Can You Manufacture a Creative Cluster?

By Danny Butt

The development of the creative industries and creative clusters is a policy problem. Governments know where the concentrations of creative industries activity exist, but only know a little about how we can help them to grow. Very little is known about how to make clusters appear where they don’t exist already. Creative practitioners tend to work with what’s around them, rather than waiting for clusters, industries, or other government interventions.

Historically, ‘creative clusters’ have developed informally: artists begin the process of gentrification by moving into areas of cheap rent and with the space to set up studios. In the West during the 1960s to the 1980s, the prime locations for artists were in the inner cities, which had been evacuated by the middle-classes who moved to the suburbs. The artists polished floorboards and turned empty warehouses into apartments, making it safe for other professionals to move in and enjoy the newly gentrified ‘creative environment’, pricing out low-income artists in the process … who then look for new zones, and the cycle begins again.

It’s an uncomfortable truth that the artist’s creative labour finds its early home in informal real-estate development, even if the artist themselves does not always profit. There is no doubt that some of the support given by governments and large firms to the arts is based on the knowledge that it will lead to higher real-estate values and general economic development. In a famous example, the British artist Damien Hirst, then a young art student, secured thousands of pounds of sponsorship from property developers to present the Freeze exhibition that would launch the Young British Artist (YBAs) movement.

The history of artist villages in Beijing has also shifted with the increasing recognition of the state and the market, and property still plays an important role. Thomas Berghuis suggests notes that ‘several art exhibitions have been organized in newly build high-rises, making use of this sites to promote “contemporary art” together with “contemporary living”’. Such apartments are likely to be too expensive for artists themselves, which still leaves unsolved the development of the artistic ‘engine’ of the creative economy.

As Kate Oakley notes, initiatives that try to manufacture creative hubs have been less successful than those that consolidate existing creative activity. Manufacturing a successful creative sector from scratch is an almost impossible process – creativity is not generated, it emerges. The creative sector has an economic model where value is not tied closely to human-hours of labour, but depends upon being valued in the eye of the beholder. Value is created after the inputs of production, and as the saying about Hollywood films goes, ‘nobody knows anything’ about what will succeed in advance. Taste-makers with an eye for talent and access to capital connect to both young creatives and the businesses that provide an interface to their work (galleries, etc.). Until those relationships emerge, there is not yet a ‘creative economy’ to be supported. But providing a welcoming environment for A-list taste-makers – always on the move with the leading edge – is no straightforward proposition.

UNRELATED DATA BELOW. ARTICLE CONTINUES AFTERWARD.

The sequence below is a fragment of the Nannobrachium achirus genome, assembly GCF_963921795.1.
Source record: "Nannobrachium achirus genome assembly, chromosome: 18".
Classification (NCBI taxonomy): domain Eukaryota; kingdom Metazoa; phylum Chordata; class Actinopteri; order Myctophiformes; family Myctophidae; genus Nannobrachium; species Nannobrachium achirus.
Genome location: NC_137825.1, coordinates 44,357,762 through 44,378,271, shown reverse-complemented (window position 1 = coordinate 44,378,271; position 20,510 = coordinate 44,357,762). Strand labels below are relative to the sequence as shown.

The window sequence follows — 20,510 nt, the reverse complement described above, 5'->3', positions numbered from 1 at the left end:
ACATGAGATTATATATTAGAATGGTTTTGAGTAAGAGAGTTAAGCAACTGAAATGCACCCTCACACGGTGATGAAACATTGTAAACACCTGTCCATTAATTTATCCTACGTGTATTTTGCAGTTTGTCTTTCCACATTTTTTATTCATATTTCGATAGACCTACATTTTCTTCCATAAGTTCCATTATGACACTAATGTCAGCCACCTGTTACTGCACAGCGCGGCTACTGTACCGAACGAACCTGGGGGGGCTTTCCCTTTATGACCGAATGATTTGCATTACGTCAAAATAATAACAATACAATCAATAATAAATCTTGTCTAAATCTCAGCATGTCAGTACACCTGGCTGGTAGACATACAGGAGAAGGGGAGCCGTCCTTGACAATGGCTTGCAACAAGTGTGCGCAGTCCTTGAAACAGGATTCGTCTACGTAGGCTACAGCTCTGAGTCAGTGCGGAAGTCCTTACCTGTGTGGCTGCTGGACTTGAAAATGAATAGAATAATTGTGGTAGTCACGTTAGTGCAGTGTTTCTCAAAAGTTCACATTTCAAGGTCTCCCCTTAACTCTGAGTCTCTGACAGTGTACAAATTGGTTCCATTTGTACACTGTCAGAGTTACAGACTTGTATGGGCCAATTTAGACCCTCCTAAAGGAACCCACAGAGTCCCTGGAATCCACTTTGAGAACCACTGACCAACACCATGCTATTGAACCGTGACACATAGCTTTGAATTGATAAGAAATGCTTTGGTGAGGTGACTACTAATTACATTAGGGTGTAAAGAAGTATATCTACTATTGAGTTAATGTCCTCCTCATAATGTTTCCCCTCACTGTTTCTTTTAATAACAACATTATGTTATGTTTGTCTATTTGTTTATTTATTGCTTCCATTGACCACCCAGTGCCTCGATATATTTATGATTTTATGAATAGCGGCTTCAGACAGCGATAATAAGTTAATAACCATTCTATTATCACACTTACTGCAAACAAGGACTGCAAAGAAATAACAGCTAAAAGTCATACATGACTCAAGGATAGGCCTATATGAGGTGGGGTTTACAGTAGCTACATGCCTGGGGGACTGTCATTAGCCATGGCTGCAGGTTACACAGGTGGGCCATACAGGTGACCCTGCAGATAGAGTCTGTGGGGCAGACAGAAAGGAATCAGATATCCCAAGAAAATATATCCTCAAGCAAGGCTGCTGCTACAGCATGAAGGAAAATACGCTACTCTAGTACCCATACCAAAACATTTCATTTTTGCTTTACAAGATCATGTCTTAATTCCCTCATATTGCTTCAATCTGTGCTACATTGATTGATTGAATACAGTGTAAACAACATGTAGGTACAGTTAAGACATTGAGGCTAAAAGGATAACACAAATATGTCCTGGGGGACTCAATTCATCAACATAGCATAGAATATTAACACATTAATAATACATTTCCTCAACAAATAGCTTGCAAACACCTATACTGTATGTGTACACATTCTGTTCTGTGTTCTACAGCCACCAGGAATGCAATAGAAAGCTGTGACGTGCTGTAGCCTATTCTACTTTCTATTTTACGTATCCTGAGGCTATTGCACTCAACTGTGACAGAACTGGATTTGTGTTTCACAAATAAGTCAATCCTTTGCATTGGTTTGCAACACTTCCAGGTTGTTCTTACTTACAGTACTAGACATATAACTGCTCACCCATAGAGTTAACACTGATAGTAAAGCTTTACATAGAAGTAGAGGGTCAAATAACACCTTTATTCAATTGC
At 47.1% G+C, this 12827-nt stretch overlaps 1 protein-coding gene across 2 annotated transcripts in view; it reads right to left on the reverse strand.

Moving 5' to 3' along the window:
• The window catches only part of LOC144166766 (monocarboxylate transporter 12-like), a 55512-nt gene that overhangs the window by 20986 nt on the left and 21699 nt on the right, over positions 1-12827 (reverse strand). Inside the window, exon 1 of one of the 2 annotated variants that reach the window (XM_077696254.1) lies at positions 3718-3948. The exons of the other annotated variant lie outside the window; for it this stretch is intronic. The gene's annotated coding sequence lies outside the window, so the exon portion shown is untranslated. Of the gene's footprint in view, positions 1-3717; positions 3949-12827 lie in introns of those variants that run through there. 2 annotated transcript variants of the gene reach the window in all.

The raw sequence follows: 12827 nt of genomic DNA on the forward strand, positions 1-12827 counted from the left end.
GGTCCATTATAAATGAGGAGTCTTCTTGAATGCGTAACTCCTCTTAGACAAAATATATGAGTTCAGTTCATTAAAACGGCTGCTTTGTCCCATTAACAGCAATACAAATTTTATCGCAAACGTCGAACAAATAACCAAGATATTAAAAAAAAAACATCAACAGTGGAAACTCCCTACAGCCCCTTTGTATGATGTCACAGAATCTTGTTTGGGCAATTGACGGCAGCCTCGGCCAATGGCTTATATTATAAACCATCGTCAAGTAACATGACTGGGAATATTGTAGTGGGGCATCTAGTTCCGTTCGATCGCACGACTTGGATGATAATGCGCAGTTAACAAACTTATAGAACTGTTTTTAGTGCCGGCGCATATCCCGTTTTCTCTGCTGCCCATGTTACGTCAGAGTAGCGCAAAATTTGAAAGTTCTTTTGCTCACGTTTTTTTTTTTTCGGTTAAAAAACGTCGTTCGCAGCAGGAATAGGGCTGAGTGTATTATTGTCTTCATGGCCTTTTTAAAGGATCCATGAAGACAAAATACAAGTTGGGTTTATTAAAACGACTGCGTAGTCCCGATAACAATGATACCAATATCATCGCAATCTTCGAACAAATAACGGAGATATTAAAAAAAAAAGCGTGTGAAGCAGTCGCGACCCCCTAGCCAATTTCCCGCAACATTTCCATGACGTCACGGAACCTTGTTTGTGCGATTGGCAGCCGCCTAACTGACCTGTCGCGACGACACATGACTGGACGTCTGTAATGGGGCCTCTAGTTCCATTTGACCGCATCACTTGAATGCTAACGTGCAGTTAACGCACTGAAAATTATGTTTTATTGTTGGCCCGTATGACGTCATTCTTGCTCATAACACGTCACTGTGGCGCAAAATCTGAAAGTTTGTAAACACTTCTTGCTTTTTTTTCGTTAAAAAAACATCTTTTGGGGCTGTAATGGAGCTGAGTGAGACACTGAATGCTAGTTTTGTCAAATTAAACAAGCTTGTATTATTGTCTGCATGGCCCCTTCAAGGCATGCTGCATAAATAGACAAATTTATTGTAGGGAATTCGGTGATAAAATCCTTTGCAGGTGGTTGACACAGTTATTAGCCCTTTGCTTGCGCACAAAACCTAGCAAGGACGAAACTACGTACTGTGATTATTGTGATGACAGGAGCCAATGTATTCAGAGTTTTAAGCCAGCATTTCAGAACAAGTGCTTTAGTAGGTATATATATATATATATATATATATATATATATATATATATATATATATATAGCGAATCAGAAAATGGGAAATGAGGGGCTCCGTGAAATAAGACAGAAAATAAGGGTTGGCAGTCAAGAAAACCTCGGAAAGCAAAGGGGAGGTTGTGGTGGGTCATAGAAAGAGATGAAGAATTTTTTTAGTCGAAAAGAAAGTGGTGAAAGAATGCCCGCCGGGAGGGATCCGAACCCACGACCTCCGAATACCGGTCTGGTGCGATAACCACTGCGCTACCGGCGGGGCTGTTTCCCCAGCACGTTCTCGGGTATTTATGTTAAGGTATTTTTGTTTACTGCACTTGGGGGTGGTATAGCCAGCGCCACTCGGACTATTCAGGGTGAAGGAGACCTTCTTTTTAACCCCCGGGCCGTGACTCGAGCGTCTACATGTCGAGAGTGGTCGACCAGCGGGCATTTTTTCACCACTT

Outside of the specific cultural formations of the developments in Beijing, there is a fundamental difference between the rapid growth of China’s urban economy and the slowing growth (or economic decline) occurring in the West. In a rapidly growing economy, there are always opportunities to pursue new economic development plans, even if their success is not guaranteed. For this reason alone, it seems that the vast array of initiatives in Beijing will continue to flourish, and could provide interesting new models to influence Western policy-making. For Western policy-makers, however, the question of how ‘creative industries’ operate in a declining real-estate market is a major problem that will remain unsolved.

Danny Butt lectures in Critical Studies at Elam School of Fine Arts, National Institute of Creative Arts and Industries, University of Auckland. He is a certified management consultant, and recently co-edited the book PLACE: Local Knowledge and New Media Practice (Cambridge Scholars Publishing 2008).